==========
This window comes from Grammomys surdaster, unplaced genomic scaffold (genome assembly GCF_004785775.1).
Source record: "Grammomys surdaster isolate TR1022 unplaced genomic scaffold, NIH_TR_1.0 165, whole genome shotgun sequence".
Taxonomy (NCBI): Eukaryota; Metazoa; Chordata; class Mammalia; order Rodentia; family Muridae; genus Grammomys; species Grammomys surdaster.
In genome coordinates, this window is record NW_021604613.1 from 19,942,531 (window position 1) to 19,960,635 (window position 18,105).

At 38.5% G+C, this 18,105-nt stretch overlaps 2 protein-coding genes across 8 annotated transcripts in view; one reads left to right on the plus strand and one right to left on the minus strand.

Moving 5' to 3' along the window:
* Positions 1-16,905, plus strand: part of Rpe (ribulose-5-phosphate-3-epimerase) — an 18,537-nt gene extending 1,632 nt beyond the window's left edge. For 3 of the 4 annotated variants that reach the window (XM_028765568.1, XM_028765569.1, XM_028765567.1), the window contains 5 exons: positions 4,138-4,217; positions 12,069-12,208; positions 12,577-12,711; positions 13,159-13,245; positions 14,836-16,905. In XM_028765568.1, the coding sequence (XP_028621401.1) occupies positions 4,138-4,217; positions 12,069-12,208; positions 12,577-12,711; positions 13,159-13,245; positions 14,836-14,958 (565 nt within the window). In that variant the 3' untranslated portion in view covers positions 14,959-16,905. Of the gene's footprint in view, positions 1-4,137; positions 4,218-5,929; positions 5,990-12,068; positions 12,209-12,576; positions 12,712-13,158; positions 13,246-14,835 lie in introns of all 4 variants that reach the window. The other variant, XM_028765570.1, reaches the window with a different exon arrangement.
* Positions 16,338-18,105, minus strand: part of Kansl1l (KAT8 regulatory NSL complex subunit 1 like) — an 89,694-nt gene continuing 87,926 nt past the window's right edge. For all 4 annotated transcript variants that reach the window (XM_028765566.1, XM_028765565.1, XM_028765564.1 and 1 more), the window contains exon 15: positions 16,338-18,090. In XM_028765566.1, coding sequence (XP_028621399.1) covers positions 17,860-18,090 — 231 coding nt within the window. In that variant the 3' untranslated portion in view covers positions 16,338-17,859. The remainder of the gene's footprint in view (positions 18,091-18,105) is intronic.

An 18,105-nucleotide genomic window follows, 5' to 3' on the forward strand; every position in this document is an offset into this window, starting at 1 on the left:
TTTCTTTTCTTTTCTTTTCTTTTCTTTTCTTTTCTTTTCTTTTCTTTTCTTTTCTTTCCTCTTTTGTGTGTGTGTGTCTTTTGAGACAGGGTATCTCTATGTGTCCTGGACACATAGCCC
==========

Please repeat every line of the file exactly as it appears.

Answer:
This window comes from Grammomys surdaster, unplaced genomic scaffold (genome assembly GCF_004785775.1).
Source record: "Grammomys surdaster isolate TR1022 unplaced genomic scaffold, NIH_TR_1.0 165, whole genome shotgun sequence".
Taxonomy (NCBI): Eukaryota; Metazoa; Chordata; class Mammalia; order Rodentia; family Muridae; genus Grammomys; species Grammomys surdaster.
In genome coordinates, this window is record NW_021604613.1 from 19,942,531 (window position 1) to 19,960,635 (window position 18,105).

At 38.5% G+C, this 18,105-nt stretch overlaps 2 protein-coding genes across 8 annotated transcripts in view; one reads left to right on the plus strand and one right to left on the minus strand.

Moving 5' to 3' along the window:
* Positions 1-16,905, plus strand: part of Rpe (ribulose-5-phosphate-3-epimerase) — an 18,537-nt gene extending 1,632 nt beyond the window's left edge. For 3 of the 4 annotated variants that reach the window (XM_028765568.1, XM_028765569.1, XM_028765567.1), the window contains 5 exons: positions 4,138-4,217; positions 12,069-12,208; positions 12,577-12,711; positions 13,159-13,245; positions 14,836-16,905. In XM_028765568.1, the coding sequence (XP_028621401.1) occupies positions 4,138-4,217; positions 12,069-12,208; positions 12,577-12,711; positions 13,159-13,245; positions 14,836-14,958 (565 nt within the window). In that variant the 3' untranslated portion in view covers positions 14,959-16,905. Of the gene's footprint in view, positions 1-4,137; positions 4,218-5,929; positions 5,990-12,068; positions 12,209-12,576; positions 12,712-13,158; positions 13,246-14,835 lie in introns of all 4 variants that reach the window. The other variant, XM_028765570.1, reaches the window with a different exon arrangement.
* Positions 16,338-18,105, minus strand: part of Kansl1l (KAT8 regulatory NSL complex subunit 1 like) — an 89,694-nt gene continuing 87,926 nt past the window's right edge. For all 4 annotated transcript variants that reach the window (XM_028765566.1, XM_028765565.1, XM_028765564.1 and 1 more), the window contains exon 15: positions 16,338-18,090. In XM_028765566.1, coding sequence (XP_028621399.1) covers positions 17,860-18,090 — 231 coding nt within the window. In that variant the 3' untranslated portion in view covers positions 16,338-17,859. The remainder of the gene's footprint in view (positions 18,091-18,105) is intronic.

An 18,105-nucleotide genomic window follows, 5' to 3' on the forward strand; every position in this document is an offset into this window, starting at 1 on the left:
TTTCTTTTCTTTTCTTTTCTTTTCTTTTCTTTTCTTTTCTTTTCTTTTCTTTTCTTTCCTCTTTTGTGTGTGTGTGTCTTTTGAGACAGGGTATCTCTATGTGTCCTGGACACATAGCCC